By Mirza Abdul Aleem Baig

“THOSE WHO know cannot be like the ones who do not know. Of course, knowledge and ignorance are like light and darkness which can never be alike.” – Holy Quran

Education is the most important aspect that plays a principal role in human development. It endorses a productive and informed citizenry and creates opportunities for the socially and economically deprived segment of society. The development of a nation depends on its system of education, as it develops capacities in the individuals and enhances inner-strengths – intellectual, political, social and economic against, domination, exclusion and discrimination. Educational development occupies an important place at the apex of the all development segment pyramid and helps to develop the cream of the society – a selected group of individuals – physically, intellectually, emotionally and socially.

“There is no doubt that the future of our State (Pakistan) will and must greatly depend on the type of education we give to our children and the way in which we bring up as future citizens of Pakistan” – Quaid-e-Azam Muhammad Ali Jinnah (All Pakistan Education Conference, Karachi)

Education is a dynamic process. Every human being is born with talents. Education exploits these talents in a healthy, integrated and balanced manner. According to the UNESCO Commission on Education, “educational institutions are a decisive factor in training men to contribute to the development of the society, to play an active part in life and in properly preparing men for work”. Therefore, spread of education is a sin qua non both for modernization and sustenance of democracy and also to make man “be himself” and “to become himself” (UNESCO, 1979).

Innovation in science and technology is transforming the world at an astonishing rate. Development in computing and communication, in particular, are helping to accelerate these challenges. As we move into 21st century, we observe ICT has changed many aspects of the way we live. If anyone tends to compare such fields like banking, business, engineering, medicine, tourism, law, the impact of ICT across the past two or three decades has been enormous. The way these fields function today is enormously different from the ways they operated in the past. In recent years many hypothetical and practical efforts have also been made to assess the impact of ICT on educational reform process for both access of education and quality of education because, among all the development sector education sector is primarily the most attentive sector connects to improve the efficiency, accessibility and quality of the learning process.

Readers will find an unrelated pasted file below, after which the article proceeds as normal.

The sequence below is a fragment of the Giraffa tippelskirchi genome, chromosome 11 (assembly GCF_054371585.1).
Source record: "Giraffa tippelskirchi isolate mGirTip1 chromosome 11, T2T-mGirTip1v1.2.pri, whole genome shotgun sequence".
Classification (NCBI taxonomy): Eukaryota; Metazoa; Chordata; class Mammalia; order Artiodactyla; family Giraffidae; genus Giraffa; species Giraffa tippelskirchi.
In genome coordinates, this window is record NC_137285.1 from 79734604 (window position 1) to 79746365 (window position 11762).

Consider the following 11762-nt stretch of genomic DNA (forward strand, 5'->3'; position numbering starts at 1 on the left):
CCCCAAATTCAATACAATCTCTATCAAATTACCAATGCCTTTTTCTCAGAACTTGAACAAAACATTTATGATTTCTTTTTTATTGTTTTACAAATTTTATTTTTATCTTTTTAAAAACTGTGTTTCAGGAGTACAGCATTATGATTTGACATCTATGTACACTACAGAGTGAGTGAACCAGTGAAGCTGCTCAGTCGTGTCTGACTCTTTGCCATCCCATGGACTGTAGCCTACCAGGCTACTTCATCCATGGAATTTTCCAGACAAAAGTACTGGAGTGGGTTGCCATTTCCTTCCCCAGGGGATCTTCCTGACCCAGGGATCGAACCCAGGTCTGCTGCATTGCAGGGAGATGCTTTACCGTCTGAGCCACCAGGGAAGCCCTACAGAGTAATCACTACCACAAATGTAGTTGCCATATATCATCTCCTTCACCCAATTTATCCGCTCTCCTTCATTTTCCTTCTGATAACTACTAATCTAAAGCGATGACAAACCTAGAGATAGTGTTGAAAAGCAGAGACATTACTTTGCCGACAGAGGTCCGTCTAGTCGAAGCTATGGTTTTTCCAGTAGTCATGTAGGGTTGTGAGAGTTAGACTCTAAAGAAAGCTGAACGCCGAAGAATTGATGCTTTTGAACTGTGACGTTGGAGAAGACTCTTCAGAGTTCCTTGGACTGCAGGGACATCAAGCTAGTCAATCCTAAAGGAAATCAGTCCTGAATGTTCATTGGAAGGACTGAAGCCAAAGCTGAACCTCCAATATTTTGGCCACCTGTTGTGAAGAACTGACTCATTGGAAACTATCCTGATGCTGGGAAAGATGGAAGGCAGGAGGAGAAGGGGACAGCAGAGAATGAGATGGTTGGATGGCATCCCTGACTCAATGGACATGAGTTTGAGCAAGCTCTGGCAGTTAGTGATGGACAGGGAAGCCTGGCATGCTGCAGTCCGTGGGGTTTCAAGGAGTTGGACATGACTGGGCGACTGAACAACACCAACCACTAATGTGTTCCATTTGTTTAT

People in present society are becoming more and more familiar with ICT as ICT refers to the technology that enables communication and transmission of information. When implementing the ICT in the education sector, there are considerable challenges such as cost, internet access, training and policy issues, and each issue has its own ways of addressing which is valuable to apply around world. However, all these challenges for development through applying ICT to the education sector must consider the environment that each country faces, because the situation of each nation is totally different from each other. ICT can transform the learning environment in the following ways:

l  Active learning: ICT can increase learning mobilization tools for examination, calculation and analysis of information, thus can offer a platform for student inquiry, analysis and construction of new information.

l  Collaborative learning: ICT can support learners through interaction and cooperation among students, teachers, and experts regardless of where they are. It can also provide opportunity to work with people from different cultures.

l  Evaluative learning: ICT can permit learners to explore and discover rather than merely listen and remember and it can recognize that there are many different learning pathways and many different articulations of knowledge.

Consequence of education for human development does not need any clarification. For developing countries like Pakistan ICTs have the potential for increasing access to and improving the relevance and quality of education. The government of Pakistan accepts education as the fundamental right for its citizens, yet it has an unimpressive track record of provision of literacy at the grass-roots level. Consequently, the reality of the Digital Divide – the gap between those who have access of technology and those who do not – means that the prologue and inclusion of ICTs at different levels and in various types of education will be most challenging activity. Failure to meet the challenge would mean a further widening of the knowledge gap and the deepening of existing economic and social inequalities between the developed and developing world.

“If you treat an individual as if he were what he ought to be, and could be, he will become what he ought to be and could be.” – Johann Wolfgang Von Goethe